How Can a Loving God Send People to Hell? - page 6

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From the Summer 2015 issue of Knowing & Doing:  

How Can a Loving God Send People to Hell?

by Bill Kynes, Ph.D.
C.S. Lewis Institute Senior Fellow, Senior Pastor, Cornerstone Evangelical Free Church

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  But at the same time, I refuse to believe that my own horror at the thought of God’s eternal wrath being poured out on sinners somehow means that there can be no heaven if there is a hell.8 It seems to me that the coexistence of heaven and hell is not a problem for God. Why is that? How could hell possibly fit into the grand purpose and design of God for His universe?

Why Should There Be a Hell?

  Here we come up against one of the great mysteries of our faith. Why any creature God created should ever turn away from Him is the great conundrum of the cosmos. And the Bible gives us no answer to that question, perhaps because in the good world God created evil is ultimately irrational and therefore inexplicable. I can’t say why God couldn’t have made a world in which He knew every person would live in perfect faith and obedience before Him. Therefore, I can’t say why there is a hell. But I can suggest what hell does—that is, what it tells us about God.

Hell Demonstrates God’s Holiness

  Three things come to mind: First, hell demonstrates God’s holiness. However we conceive of the love of God, we must recognize that it is always a holy love. It’s only our meager understanding of the utter purity of God’s holiness, and of His absolute abhorrence of all evil, that makes it difficult for us to conceive of the appropriateness of hell as God’s response to it. Our thoughts of God are too shallow, too tame, and domesticated. We have made God too much in our own image, rather than allowing Him to shape our thinking.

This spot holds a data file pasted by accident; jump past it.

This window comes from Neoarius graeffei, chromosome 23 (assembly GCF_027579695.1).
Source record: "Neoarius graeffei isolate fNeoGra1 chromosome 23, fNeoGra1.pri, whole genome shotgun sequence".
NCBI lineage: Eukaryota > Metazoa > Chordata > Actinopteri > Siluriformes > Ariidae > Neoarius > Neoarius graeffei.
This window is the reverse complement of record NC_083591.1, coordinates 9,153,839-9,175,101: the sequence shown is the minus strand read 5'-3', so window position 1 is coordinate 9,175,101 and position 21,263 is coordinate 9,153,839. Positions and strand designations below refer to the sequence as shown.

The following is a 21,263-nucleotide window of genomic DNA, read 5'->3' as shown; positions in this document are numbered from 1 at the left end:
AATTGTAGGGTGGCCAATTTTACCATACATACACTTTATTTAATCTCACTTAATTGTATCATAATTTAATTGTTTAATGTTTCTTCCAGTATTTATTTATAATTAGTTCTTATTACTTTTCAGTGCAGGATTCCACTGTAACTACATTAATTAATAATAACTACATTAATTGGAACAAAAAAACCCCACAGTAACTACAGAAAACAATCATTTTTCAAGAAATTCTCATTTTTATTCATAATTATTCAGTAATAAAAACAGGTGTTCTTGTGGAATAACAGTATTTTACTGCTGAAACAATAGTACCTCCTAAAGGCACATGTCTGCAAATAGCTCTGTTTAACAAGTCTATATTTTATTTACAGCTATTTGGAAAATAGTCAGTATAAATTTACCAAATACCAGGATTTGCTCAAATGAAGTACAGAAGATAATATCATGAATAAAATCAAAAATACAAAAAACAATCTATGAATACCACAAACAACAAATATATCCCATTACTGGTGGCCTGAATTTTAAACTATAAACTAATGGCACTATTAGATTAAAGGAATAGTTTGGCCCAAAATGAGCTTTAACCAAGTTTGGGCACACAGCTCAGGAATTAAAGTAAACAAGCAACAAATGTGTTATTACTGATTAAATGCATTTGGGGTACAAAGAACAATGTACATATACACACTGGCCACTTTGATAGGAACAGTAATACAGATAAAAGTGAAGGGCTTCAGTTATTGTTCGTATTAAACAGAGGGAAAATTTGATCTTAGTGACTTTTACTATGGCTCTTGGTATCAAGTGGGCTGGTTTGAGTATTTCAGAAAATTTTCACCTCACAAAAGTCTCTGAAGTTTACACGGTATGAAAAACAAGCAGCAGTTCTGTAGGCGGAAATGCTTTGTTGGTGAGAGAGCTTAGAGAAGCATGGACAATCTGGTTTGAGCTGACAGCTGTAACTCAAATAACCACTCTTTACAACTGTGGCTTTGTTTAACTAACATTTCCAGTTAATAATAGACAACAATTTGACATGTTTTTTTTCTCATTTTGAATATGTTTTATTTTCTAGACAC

Consequently, we don’t understand the sinfulness of sin. Instead of thinking, “Sin is not so bad; how extreme of God to punish it in hell,” we should think, “What must sin be like, if it results in sinners justly going to hell?“ Hell shows us just how holy God is—such is His revulsion of our sin.

Hell Vindicates God’s Justice

  Second, we can say that hell vindicates God’s justice. The existence of hell testifies forever that in God’s universe, righteousness rules. Let there be no mistake; evil will get its due. When God says the wages of sin is death, He means it. When God punishes sin, He will be seen to be just in all His ways. God will be glorified even in the display of His wrath.9

Hell Magnifies God’s Grace

   And finally, and perhaps paradoxically, the existence of hell magnifies God’s grace. If I came up to you and said, “I just paid your bill,” you’d be grateful, I’m sure. But the degree of your gratitude would rise dramatically if you discovered that it wasn’t your bill for lunch that I paid, but it was the entire principal of your house mortgage! In a sense, this is what hell says to us. It is the measure of God’s grace; this is the length He went to save us. Hell is the bill He has paid.

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